Morning Edition

Weekdays from 5am to 9am
Steve Inskeep and Renee Montagne

Morning Edition provides news in context, airs thoughtful ideas and commentary, and reviews important new music, books, and events in the arts. All with voices and sounds that invite listeners to experience the stories.

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U.S.
8:28 am
Wed October 31, 2012

Assessing The Damage From Superstorm Sandy

Originally published on Wed October 31, 2012 8:52 am

Transcript

RENEE MONTAGNE, HOST:

It's MORNING EDITION, from NPR News. I'm Renee Montagne.

STEVE INSKEEP, HOST:

And I'm Steve Inskeep. Good morning.

We'll talk next with the man coordinating the federal response to Hurricane Sandy. Craig Fugate is head of the Federal Emergency Management Agency. He's at FEMA headquarters in Washington.

Mr. Fugate, welcome to the program.

CRAIG FUGATE: Hi, good morning.

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Around the Nation
6:47 am
Wed October 31, 2012

Stranded In Hawaii By Sandy, Travelers Wait

Originally published on Wed October 31, 2012 8:52 am

Transcript

STEVE INSKEEP, HOST:

Good morning. I'm Steve Inskeep. Hurricane Sandy disrupted flights all across the United States. Even people far from the storm discovered planes could not get to their airports. And of all the people affected, the saddest were surely 1,300 people from the East Coast stuck in Honolulu.

RENEE MONTAGNE, HOST:

What a shame.

Games & Humor
6:45 am
Wed October 31, 2012

Zombie Pumpkin Carving Gives Viewers The Shivers

Originally published on Wed October 31, 2012 8:52 am

Transcript

RENEE MONTAGNE, HOST:

Good morning. I'm Renee Montagne with news of jack-o-lantern art this Halloween. Ray Villafane is a former teacher who found his medium after carving a gourd a student gave him. The sculptor began with a pumpkin, this year, weighing just under a ton to create a vividly realistic life-sized, stringy-haired orange zombie pulling other zombies out of a pumpkin garden. The work of pumpkin art is now giving people the shivers at the New York Botanical Garden. It's MORNING EDITION. Transcript provided by NPR, Copyright NPR.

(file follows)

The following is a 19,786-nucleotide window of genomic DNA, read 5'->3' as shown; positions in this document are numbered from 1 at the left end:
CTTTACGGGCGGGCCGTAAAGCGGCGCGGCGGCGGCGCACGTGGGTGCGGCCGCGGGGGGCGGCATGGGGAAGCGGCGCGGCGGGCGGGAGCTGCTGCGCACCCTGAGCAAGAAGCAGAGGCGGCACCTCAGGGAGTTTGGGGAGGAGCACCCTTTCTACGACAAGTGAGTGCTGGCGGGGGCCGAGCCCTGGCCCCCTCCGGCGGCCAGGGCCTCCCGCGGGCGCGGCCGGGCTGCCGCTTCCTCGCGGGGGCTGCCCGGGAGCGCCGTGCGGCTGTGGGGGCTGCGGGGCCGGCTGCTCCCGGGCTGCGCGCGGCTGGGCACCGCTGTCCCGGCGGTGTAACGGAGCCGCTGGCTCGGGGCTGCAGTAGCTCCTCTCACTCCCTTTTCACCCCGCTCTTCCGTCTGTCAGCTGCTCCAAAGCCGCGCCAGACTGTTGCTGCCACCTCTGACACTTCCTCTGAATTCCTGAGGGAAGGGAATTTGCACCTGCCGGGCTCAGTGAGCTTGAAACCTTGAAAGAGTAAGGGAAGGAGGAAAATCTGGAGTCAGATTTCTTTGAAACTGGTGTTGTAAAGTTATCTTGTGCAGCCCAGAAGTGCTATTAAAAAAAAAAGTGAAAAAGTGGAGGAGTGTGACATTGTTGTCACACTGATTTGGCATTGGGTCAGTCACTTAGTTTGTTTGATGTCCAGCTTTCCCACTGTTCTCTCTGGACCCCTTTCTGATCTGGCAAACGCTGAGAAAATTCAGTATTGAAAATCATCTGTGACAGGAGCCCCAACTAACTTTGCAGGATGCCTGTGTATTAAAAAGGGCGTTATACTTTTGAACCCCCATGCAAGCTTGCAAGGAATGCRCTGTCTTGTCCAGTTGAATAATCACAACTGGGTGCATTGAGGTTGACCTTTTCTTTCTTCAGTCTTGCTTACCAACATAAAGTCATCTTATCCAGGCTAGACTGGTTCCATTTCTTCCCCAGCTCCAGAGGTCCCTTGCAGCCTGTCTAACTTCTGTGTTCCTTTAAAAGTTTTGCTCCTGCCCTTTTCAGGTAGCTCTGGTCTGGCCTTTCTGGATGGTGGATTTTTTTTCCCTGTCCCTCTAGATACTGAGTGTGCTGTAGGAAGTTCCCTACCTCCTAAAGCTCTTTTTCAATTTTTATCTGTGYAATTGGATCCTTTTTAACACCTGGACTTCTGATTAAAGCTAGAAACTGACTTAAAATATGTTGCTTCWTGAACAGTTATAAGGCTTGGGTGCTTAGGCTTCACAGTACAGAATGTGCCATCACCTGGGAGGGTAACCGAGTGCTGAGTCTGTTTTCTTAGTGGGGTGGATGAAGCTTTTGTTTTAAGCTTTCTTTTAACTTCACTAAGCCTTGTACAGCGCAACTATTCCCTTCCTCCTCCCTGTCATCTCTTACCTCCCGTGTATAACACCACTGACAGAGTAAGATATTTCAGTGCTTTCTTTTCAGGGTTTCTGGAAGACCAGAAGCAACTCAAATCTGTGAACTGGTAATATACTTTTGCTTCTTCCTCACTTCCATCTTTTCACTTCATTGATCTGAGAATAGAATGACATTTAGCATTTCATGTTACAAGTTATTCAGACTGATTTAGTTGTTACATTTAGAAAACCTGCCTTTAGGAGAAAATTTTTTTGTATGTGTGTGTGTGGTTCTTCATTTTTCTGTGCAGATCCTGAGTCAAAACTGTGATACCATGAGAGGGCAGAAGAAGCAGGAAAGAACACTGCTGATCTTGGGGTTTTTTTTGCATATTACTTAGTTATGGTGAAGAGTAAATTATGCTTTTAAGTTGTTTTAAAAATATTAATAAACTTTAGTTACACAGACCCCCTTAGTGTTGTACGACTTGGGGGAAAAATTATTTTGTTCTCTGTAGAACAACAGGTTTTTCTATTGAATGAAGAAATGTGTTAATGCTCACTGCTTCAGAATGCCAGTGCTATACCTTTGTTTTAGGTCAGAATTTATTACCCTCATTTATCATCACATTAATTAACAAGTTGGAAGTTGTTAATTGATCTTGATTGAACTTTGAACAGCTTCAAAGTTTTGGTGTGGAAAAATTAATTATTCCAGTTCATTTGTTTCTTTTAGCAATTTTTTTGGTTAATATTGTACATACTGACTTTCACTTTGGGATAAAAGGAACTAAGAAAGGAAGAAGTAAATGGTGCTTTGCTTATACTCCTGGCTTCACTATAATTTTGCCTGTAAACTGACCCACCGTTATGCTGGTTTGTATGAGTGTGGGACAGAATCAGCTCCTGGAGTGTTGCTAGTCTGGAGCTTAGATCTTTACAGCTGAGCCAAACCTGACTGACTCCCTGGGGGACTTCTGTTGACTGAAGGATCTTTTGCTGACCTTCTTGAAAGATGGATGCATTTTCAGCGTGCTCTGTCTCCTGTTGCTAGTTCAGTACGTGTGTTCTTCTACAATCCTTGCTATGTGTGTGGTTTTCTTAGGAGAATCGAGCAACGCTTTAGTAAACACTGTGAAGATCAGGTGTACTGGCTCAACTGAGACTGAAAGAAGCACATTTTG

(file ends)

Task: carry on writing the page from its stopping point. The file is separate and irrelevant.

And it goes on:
All Tech Considered
4:26 am
Wed October 31, 2012

The Night A Computer Predicted The Next President

Walter Cronkite (right) listens as Dr. J. Presper Eckert (center) describes the functions of the UNIVAC I computer he helped develop in the early 1950s.
AP

Originally published on Thu November 1, 2012 1:55 am

Some milestone moments in journalism converged 60 years ago on election night in the run between Republican Dwight D. Eisenhower and Democratic Illinois Gov. Adlai Stevenson. It was the first coast-to-coast television broadcast of a presidential election. Walter Cronkite anchored his first election night broadcast for CBS.

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Law
4:25 am
Wed October 31, 2012

Can Drug-Sniffing Dog Prompt Home Search?

Miami-Dade narcotics detector canine Franky, who came out of retirement to give a demonstration, sniffs marijuana in Miami in 2011. Franky's supersensitive nose is at the heart of a question being put to the U.S. Supreme Court: Does a police K-9's sniff outside a house give officers the right to get a search warrant for illegal drugs?
Alan Diaz AP

Originally published on Wed October 31, 2012 8:52 am

You can already hear all the likely jokes at the Supreme Court, about the justices going to the dogs. But the issue being argued Wednesday is deadly serious: whether police can take a trained drug-detection dog up to a house to smell for drugs inside, and if the dog alerts, use that to justify a search of the home.

In the case before the court, the four-legged cop was named Franky, and as a result of his nose, his human police partner charged Joelis Jardines with trafficking in more than 25 pounds of marijuana.

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